My hands had not been idle during this questioning, and I looked down to see a completely dismantled rivet-swage. Several pins – or rather, random bits of rust-streaked twisted wire – had fallen out, and the overall 'grimy' aspect of the thing's parts had grown mightily. I gathered up the various bits, bagged them, and then left for the stable's inner door.

Once outside, I again noticed the odor of distillate, and I moved across the close-cropped grass of the courtyard toward the mound of hay. Heat-waves shimmered off of the roof to my right, while barren brown places churned up by the hooves of mules showed dead against the still-living sections of grass surrounding them. The remaining grass, however, had been gnawed nearly to its roots, and I wondered which animals had caused so much 'destruction'.

“All three types,” said the soft voice. “Those dead spots are due to the leavings of mules.”

“Can anything grow there again?” I asked.

“In time, the grass will regrow,” said the soft voice. “I would keep mules off of it just the same.”

The mound of hay loomed larger still as I drew closer, and with my walking, I knew I had underestimated the size of the inner courtyard as well. It was easily two hundred yards on a side, and in the northwest corner, I found not merely the huge mound of hay, but also a head-high circle formed of tall thin wooden 'powder kegs' and sawhorses that lay 'hidden' – their outlines were obvious to me – under a patched gray-and-tan cloth 'pavilion' of sorts. It had been hidden behind the 'hay-pile'.

The reek of distillate was now unmistakable, and mingled with it was another odor equally vile. I wondered if the privy had received its due attention, and glanced around to see if I could find it.

“Where is the pr-privy?” I asked. The former place was 'gone' – and that without remaining trace.

“The ones in the inner house are working again,” said a voice I recognized as that of the man with the doorknob, “and this thing is cleaning up easier than I thought it would.”

I then heard steps coming closer, and a cloth moved aside to show the man himself with a long-handled wire-bristled brush. I followed him back into his 'lair' as the mingled stenches grew more and more intense.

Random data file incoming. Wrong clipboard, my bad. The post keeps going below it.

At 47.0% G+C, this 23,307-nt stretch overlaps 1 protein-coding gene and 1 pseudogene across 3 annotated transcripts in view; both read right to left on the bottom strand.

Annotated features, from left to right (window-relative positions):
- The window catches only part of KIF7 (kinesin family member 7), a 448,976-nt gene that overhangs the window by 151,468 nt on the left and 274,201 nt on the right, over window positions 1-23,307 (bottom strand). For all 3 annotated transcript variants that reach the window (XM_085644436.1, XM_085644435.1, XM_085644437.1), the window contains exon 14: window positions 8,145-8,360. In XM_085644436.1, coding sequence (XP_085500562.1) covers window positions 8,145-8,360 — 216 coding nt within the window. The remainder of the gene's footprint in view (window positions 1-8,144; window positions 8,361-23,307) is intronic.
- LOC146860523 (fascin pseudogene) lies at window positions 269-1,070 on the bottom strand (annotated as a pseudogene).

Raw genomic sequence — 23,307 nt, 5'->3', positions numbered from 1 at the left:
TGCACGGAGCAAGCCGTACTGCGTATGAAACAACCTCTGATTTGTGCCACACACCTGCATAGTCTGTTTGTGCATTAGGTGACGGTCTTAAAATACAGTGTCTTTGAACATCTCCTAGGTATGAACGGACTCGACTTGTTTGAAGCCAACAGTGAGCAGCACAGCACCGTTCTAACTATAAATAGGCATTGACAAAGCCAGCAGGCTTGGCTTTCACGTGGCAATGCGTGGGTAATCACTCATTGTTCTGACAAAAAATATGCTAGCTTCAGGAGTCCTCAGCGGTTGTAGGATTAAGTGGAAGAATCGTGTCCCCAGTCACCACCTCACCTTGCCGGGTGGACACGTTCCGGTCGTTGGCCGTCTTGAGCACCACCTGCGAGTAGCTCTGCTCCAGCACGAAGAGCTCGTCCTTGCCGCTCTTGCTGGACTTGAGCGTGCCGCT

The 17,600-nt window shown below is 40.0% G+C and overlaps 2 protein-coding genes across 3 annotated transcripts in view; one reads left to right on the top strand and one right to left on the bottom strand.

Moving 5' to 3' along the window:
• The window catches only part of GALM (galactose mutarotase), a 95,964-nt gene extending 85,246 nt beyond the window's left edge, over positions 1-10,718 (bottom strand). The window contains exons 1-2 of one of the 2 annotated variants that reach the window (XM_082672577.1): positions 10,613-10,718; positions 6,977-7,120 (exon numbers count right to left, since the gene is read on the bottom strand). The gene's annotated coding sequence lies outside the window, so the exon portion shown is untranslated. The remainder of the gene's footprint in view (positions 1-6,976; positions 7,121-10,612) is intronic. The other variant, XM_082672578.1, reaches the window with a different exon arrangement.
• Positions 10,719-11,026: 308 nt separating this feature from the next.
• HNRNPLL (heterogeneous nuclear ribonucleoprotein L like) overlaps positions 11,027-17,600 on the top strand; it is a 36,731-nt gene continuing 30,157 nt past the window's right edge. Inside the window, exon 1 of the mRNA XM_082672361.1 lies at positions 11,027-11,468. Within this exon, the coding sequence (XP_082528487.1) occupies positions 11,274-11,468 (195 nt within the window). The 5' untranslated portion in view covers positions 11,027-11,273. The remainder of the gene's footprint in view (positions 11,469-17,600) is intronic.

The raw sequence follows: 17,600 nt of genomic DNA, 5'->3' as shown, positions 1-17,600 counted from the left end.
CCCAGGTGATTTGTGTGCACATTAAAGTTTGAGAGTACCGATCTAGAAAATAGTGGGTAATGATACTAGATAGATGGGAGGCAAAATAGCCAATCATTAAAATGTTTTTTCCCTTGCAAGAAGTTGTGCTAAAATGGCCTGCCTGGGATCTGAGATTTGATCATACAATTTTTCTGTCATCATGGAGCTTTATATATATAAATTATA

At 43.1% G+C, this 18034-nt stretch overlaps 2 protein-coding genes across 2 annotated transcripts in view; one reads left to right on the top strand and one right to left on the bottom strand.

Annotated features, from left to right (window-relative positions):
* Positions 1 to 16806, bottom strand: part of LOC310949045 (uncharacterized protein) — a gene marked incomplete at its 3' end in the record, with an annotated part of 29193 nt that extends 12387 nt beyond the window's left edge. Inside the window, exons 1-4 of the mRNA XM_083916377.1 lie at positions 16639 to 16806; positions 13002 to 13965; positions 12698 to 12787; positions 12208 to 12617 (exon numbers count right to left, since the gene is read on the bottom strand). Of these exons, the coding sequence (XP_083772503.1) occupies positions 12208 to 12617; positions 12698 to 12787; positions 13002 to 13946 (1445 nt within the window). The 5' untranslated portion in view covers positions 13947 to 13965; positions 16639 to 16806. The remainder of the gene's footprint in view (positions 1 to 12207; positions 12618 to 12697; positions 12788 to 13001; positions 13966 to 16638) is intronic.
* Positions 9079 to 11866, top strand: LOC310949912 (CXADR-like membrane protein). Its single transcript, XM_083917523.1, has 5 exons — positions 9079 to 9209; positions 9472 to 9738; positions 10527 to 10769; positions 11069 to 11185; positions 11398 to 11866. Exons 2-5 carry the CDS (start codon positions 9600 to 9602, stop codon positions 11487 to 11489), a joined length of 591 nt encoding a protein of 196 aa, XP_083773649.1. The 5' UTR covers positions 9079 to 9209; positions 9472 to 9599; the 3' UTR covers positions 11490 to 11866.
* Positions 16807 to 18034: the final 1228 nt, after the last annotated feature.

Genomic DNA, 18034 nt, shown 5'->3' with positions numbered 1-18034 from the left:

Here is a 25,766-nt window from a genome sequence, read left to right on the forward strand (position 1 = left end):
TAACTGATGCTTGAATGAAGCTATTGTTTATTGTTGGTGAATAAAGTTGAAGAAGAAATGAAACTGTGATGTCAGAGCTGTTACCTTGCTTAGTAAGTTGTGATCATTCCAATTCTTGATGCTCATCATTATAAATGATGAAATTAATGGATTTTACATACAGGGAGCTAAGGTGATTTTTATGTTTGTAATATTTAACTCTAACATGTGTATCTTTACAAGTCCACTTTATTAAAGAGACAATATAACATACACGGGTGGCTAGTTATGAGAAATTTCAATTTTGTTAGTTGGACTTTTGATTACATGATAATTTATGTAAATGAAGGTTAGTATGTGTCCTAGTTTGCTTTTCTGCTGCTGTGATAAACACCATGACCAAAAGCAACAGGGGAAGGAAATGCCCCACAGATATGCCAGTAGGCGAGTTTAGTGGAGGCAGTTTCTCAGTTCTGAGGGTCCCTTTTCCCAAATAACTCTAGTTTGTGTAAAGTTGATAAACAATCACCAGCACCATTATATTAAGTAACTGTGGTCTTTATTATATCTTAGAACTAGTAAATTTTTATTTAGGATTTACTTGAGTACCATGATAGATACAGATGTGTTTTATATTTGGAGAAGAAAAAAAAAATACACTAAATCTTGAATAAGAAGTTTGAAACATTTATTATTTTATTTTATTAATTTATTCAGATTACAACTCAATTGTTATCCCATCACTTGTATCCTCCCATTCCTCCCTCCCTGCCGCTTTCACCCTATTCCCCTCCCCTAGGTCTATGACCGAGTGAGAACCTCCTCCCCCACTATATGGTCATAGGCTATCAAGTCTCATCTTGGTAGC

“Here is that knob,” he said, as he resumed scrubbing something in a deep tin pan. Dust and dirt seemed to be streaming out of the knob's cracks, while here and there, yellow-brown tarnished brass showed through a thin film of near-black dried-hard grease. “Now what is it you have there?”

I had not heard this last portion, for the mingled stinks were causing me to become nauseous; and I gasped while holding my stomach with my free hand, “what is that stink?”

“The distillate, which you see,” said the man. “Why..?”

“No, that other stink,” I said between attempts to retch. “It smells like a blasted privy.”

“That is lye,” said another man who then showed with a stained leather apron. “These things soak themselves in it so as to come clean.”

I received a small bowl full of 'well-dried' distillate and a small brush, and I staggered queasily from the 'realm of lye' for the relative shade underneath the southeast corner. There, I spread out my rag, and piece by piece, cleaned the swage-parts. My file became busy once I'd doused each part with the fuming liquid, and between deburring and truing stints, I cleaned the parts anew in the distillate. Two such 'go-rounds', and the parts were cleaned, deburred, and somewhat more even; and I left them lay upon the rag while I returned to where I had gotten the distillate with the still-reeking bowl.